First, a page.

Tom and Jerry (theatrical shorts)
- For other uses, see Tom and Jerry.
|Tom and Jerry|
|Created by:||William Hanna|
Sib Tower 12
Warner Bros. Animation
Warner Bros. Television Distribution
Warner Bros. Pictures
|Original release:||February 10, 1940―August 1, 1958|
September 7, 1961―September 8, 1967
April 8, 2001
September 26, 2005
February 26, 2021
|Music composed by:||Scott Bradley|
|Second title card|
|Third title card|
|Fourth title card|
|Fifth title card|
1961 version for Gene Deitch's shorts.
|Sixth title card|
1963 version for Chuck Jones's shorts.
|Seventh title card|
The Tom and Jerry animated theatrical shorts were created by William Hanna and Joseph Barbera. They were originally distributed by Metro-Goldwyn-Mayer from 1940 to 1967, animated by three production companies; the first was their own in-house, with William Hanna and Joseph Barbera directing, from 1940 and 1958, releasing 114; the second was Gene Deitch from 1961 and 1962, releasing 13; and the third and last was Chuck Jones from 1963 and 1967, releasing 34. Since 2001, the series has infrequently been revived, as was the case in the aforementioned year when Hanna-Barbera themselves produced a single short which Warner Bros. Television Distribution debuted on Boomerang, while Warner Bros. Animation (WBA) and distributed Warner Bros. Pictures produced and distributed, respectively, a single theatrical short in 2005. WBA also produced two shorts exclusively for HBO Max, an internet streaming service, in 2021.
The popularity of the MGM shorts, involving the eternal battle of wits between the cat named Tom and the mouse named Jerry, led to the shorts being syndicated, and specially made-for-TV series, which throughout the years have been produced by Hanna-Barbera, Filmation, and WBA. There has also been a 1992 full-length theatrical film Tom and Jerry: The Movie, a 2021 animated/live-action film, Tom & Jerry, and a series of direct-to-video films since 2001, beginning with Tom and Jerry: The Magic Ring.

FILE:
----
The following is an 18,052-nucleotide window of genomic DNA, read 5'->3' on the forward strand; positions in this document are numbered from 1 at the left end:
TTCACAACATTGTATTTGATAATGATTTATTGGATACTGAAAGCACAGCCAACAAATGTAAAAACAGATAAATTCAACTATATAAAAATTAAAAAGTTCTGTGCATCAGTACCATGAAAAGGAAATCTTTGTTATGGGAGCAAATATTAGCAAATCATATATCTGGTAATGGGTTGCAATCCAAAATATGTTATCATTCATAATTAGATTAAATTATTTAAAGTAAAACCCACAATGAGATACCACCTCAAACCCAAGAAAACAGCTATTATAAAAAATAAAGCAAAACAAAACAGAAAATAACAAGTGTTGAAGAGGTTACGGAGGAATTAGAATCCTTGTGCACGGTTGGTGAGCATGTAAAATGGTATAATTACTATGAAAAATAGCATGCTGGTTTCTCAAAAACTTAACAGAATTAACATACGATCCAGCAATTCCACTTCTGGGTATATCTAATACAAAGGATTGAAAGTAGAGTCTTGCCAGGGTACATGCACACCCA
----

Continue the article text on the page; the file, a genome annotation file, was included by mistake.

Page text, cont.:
Closure of MGM's animation department
The original theme was composed by Scott Bradley.
|Switchin' Kitten||1||September 7, 1961|
|Down and Outing||2||October 4, 1961|
|It's Greek to Me-ow!||3||December 7, 1961|
|High Steaks||4||March 23, 1962|
|Mouse into Space||5||April 13, 1962|
|Landing Stripling||6||May 9, 1962|
|Calypso Cat||7||June 21, 1962|
|Dicky Moe||8||July 20, 1962|
|The Tom and Jerry Cartoon Kit||9||August 10, 1962|
|Tall in the Trap||10||September 14, 1962|
|Sorry Safari||11||October 12, 1962|
|Buddies Thicker Than Water||12||November 1, 1962|
|Carmen Get It!||13||December 21, 1962|
Sib Tower 12
|The Mansion Cat||1||April 8, 2001|
Warner Bros. Animation
|The KarateGuard||1||September 26, 2005|
|On a Roll||2||February 20, 2021|
|The House That Cat Built||3||February 20, 2021|
- William Hanna as Tom Cat and Jerry Mouse
- Lillian Randolph as Mammy Two Shoes
As a result of its minimal use of dialogue, Tom and Jerry was easilly translated into various foreign languages. Notable countries where Tom and Jerry are released outside of the United States include the United Kingdom, Japan, Germany, India, and many others.
In Japan, Tom and Jerry made its first release in 1964, where it was first dubbed and produced as a TV series by Transglobal, and aired on TBS (Tokyo Broadcasting System) Television. A 2005 nationwide survey taken in Japan by TV Asahi, sampling age groups from teenagers to adults in their sixties, ranked Tom and Jerry No. 85 in a list of the top 100 anime of all time; while their web poll taken after the airing of the list ranked it at No. 58 – the only non-Japanese animation on the list, and beating anime classics such as Tsubasa: Reservoir Chronicle, A Little Princess Sara, and the ultra-classics Macross and Ghost in the Shell.[Note 1]
In popular culture